It’s common, however, for students with difficulties learning to read to continue reversing their letters such as b and d. Reversing “b” and “d” has the same cause as writing numbers backward: learning that orientation in space does matter. However, when it comes to “b” and “d,” the reversal is actually “that other letter” and isn’t just “backward.” The distinction between which is b and which is d is somewhat harder for children to learn. Students who have problems with hearing the sounds in words (called phonemic awareness) will find it harder to remember which letter is in which word. But, even children with dyslexia can learn to read; it just takes more focused instruction.

 

Do Kids Grow Out of Writing Numbers Backward?

It’s important for children to learn to write symbols in a certain way and why by a teacher and or parents. It helps to have someone tell them when they have written a number backward and to reinforce them when they get it right. Some children notice this without much prompting, so we say they “grew” out of it. But really, they just learned it on their own. If you want them to be successful, don’t hesitate to help them learn to write their letters and numbers correctly. Be nice and supportive, but do give clear information.A mom congratulates her son at a baseball game.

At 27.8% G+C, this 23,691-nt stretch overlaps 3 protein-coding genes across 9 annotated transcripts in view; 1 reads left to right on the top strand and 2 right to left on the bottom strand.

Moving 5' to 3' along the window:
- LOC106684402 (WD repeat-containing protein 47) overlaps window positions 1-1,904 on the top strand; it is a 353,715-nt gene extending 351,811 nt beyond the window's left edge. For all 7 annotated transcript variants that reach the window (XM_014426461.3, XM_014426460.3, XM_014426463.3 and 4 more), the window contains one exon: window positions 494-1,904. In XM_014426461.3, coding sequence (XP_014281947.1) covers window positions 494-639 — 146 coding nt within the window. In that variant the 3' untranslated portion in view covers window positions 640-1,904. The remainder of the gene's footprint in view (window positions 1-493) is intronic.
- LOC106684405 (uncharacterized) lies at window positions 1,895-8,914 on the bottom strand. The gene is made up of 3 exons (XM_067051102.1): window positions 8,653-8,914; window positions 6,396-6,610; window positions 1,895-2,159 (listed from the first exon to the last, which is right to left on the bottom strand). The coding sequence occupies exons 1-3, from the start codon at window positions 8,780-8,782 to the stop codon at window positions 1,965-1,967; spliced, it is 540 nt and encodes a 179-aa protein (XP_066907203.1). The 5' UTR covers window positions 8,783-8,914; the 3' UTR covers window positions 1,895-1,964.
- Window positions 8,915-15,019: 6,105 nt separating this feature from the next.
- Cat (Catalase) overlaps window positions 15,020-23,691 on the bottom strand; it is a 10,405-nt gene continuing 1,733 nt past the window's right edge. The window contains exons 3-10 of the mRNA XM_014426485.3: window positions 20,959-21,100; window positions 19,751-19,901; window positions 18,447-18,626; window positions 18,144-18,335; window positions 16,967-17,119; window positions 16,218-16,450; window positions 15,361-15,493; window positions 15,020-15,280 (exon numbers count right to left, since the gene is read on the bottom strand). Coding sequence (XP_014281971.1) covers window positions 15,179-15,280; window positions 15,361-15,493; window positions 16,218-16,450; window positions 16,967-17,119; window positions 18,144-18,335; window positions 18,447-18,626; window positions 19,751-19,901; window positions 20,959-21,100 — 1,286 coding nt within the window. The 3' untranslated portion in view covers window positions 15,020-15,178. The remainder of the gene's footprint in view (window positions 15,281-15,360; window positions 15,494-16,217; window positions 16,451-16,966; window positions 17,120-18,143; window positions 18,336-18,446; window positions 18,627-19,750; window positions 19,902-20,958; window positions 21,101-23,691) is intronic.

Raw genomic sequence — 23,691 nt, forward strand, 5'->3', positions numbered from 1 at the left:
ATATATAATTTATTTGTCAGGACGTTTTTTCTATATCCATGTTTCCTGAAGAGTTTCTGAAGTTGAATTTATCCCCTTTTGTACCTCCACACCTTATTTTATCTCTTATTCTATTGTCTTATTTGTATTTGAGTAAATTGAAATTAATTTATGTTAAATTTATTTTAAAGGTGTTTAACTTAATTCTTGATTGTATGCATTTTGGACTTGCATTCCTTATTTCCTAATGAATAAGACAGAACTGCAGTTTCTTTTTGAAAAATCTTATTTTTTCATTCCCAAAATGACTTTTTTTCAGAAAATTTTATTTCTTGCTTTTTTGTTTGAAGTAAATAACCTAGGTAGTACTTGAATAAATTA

How Can I Help my Child if they are Writing Numbers Backward?

An example worksheet from Rocket Math with an example of a 7 at the top to help kids who are writing numbers backwards..

The best way to help is to make an example of “the way it is supposed to face” on any paper before your child starts working. Say something like, “See if you can make all your sevens face this way. It is hard, but you might be able to do it.” Your child can then check each time he or she writes the number to make sure they are making it face the same way as your example.